This bike is built up from scratch, I wanted a super fast light weight flat bar road bike but also wanted a tough offroader after a change of tires. Its certainly one of a kind borrowing components from all cycling disciplines and some tricky mod's to make it all fit together.
    After all this I could have got a similar result buying a CX bike however the up front cost for the higher end model I would have liked would have been huge and it wouldn't be as unique or tough.
    Having said all that, ElGuao maybe a CX bike is what you've needed all along then change things as you want during ownership like handlebars and tires "a flat bar CX bike sounds unique"
    2010 Custom Carbon JBC, 1990 Ricardo Pinnacle, 1988 Ricardo Elite, 1983 Ricardo Varsity, 1990 Peugeot Hurricane, 1977 Dawes Galaxy GT, 2007 Pinarello F3-13, Custom aussie made 1980 Columbus SL racer, 1975 Calton Rapide, 1995 Olympia Fusari, 1993 Basso Viper.

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    I actually found the fork since that post, but it appears to be unavailable in the US. It's not disc-only, anyway, and if I'm gonna drop three times the original cost of my bike onto the frame, I don't want canti bosses messing up the aesthetics.

    If only I had a contact at Kinesis....I want a DC39 fork so bad I can taste it.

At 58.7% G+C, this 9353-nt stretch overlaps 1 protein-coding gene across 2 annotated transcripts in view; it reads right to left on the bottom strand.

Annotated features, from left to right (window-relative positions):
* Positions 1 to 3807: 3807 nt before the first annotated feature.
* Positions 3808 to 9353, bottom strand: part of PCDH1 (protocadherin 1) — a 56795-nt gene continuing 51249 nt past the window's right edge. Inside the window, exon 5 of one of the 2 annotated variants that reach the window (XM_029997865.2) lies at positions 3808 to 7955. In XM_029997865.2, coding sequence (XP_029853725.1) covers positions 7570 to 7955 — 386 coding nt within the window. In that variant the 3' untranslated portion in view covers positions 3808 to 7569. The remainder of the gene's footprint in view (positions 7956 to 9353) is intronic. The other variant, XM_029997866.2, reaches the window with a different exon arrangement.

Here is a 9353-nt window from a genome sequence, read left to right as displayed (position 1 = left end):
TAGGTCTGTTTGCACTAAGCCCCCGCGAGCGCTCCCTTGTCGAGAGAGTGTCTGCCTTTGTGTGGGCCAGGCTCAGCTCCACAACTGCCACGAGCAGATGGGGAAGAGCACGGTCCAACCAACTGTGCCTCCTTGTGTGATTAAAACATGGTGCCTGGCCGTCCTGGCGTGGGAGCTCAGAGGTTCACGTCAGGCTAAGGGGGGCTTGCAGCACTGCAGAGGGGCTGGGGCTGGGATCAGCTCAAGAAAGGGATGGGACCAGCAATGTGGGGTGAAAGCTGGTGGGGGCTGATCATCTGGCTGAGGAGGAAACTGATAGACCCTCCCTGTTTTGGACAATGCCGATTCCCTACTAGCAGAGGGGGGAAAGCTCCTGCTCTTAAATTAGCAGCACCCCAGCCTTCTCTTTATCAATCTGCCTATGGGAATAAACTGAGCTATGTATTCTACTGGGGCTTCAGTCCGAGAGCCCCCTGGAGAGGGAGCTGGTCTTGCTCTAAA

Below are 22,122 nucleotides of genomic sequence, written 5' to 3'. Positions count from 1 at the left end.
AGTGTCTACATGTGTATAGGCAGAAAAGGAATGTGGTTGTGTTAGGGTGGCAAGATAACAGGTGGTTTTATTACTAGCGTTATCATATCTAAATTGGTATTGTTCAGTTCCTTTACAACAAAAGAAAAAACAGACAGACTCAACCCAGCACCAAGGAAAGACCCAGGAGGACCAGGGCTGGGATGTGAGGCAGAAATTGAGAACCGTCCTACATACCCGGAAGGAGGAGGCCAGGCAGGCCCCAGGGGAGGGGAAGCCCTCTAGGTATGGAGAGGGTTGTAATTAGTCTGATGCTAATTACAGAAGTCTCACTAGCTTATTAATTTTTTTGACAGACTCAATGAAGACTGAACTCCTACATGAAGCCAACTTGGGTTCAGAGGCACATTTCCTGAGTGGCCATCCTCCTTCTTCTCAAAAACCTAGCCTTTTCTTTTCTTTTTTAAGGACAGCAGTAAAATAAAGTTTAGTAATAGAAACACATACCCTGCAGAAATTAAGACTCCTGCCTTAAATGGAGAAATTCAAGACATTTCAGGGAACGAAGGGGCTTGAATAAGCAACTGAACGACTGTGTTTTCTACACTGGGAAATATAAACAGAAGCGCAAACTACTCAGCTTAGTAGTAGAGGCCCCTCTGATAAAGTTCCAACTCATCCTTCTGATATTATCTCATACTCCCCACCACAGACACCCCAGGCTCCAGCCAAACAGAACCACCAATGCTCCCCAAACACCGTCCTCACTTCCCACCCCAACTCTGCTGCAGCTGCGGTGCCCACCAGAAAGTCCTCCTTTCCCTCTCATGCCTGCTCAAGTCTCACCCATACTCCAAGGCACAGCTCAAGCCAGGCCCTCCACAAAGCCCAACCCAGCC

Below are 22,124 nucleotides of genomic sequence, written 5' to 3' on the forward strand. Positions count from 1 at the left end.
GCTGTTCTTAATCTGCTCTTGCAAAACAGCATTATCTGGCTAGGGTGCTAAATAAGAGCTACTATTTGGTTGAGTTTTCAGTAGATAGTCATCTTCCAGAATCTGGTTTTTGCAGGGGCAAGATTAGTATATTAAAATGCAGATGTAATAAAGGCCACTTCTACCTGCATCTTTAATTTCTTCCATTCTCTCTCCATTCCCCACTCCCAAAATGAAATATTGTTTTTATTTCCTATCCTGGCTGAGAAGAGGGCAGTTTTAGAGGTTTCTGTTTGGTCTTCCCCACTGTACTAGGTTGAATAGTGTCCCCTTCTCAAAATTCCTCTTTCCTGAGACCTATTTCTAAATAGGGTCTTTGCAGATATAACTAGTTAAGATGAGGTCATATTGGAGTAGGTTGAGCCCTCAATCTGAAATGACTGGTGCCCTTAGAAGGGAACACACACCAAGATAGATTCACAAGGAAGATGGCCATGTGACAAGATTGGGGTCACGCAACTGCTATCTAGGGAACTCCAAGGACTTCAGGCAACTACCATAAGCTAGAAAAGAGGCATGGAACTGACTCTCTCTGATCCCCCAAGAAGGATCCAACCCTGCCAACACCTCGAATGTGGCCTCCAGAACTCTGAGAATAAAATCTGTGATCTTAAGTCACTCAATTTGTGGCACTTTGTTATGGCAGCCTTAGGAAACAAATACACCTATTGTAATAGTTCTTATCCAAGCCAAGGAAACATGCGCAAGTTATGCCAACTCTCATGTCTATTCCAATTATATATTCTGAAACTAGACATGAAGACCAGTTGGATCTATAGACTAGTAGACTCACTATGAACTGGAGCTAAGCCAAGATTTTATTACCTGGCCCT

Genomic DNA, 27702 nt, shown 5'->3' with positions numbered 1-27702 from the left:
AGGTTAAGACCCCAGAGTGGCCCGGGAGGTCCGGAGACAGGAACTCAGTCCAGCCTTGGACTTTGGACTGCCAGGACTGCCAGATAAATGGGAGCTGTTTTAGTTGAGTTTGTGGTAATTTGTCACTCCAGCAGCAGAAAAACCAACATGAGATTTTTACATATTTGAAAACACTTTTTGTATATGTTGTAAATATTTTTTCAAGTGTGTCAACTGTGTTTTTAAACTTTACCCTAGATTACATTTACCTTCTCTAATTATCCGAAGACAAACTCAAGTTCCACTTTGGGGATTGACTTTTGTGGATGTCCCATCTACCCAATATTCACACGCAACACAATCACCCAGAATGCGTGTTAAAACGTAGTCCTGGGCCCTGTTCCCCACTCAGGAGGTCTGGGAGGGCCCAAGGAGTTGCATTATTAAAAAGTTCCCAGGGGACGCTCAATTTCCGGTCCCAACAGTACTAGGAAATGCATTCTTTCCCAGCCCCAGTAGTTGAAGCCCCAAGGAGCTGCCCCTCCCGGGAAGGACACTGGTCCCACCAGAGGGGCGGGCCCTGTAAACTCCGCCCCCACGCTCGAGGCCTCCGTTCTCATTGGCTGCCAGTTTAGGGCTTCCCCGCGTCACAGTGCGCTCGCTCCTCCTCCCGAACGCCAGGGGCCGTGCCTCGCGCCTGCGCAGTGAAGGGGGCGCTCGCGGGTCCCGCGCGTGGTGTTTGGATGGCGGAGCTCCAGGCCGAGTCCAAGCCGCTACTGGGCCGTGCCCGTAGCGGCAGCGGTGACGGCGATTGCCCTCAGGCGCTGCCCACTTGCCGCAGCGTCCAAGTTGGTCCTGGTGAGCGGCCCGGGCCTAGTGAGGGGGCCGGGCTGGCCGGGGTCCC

22. #22
    Senior Member AdelaaR's Avatar
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    Jbc's bike would be the fastest hybrid ... if it had an aerobar

  23. #23
    ^ JBC. jbchybridrider's Avatar
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    Quote Originally Posted by AdelaaR View Post
    Jbc's bike would be the fastest hybrid ... if it had an aerobar
    Adelaar you convinced me to get one a long while ago but I fitted it to a road bike. On certain rides it's great on other rides my hands are to far from the brake for safety. There nice to have though.
    2010 Custom Carbon JBC, 1990 Ricardo Pinnacle, 1988 Ricardo Elite, 1983 Ricardo Varsity, 1990 Peugeot Hurricane, 1977 Dawes Galaxy GT, 2007 Pinarello F3-13, Custom aussie made 1980 Columbus SL racer, 1975 Calton Rapide, 1995 Olympia Fusari, 1993 Basso Viper.